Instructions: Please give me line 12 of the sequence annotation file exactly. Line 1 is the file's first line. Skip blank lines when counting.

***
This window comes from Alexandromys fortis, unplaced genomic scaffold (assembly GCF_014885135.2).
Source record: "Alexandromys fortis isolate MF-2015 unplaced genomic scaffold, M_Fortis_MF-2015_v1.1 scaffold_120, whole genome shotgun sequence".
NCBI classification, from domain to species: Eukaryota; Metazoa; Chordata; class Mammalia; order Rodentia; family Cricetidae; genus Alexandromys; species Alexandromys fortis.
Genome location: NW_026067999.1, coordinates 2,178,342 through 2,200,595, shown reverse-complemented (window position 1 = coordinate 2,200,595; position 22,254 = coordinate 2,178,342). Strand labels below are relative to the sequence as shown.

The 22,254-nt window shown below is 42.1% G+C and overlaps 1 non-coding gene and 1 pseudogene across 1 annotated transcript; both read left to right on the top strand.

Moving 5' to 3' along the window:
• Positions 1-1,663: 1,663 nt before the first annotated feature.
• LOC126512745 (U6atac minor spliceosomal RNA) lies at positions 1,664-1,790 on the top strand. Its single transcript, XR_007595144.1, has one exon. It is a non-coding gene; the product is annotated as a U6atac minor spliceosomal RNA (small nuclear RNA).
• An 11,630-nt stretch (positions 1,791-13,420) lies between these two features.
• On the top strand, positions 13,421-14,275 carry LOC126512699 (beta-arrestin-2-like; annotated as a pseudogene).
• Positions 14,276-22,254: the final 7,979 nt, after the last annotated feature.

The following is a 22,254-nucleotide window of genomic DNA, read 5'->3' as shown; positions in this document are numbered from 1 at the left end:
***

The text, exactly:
The following is a 22,254-nucleotide window of genomic DNA, read 5'->3' as shown; positions in this document are numbered from 1 at the left end: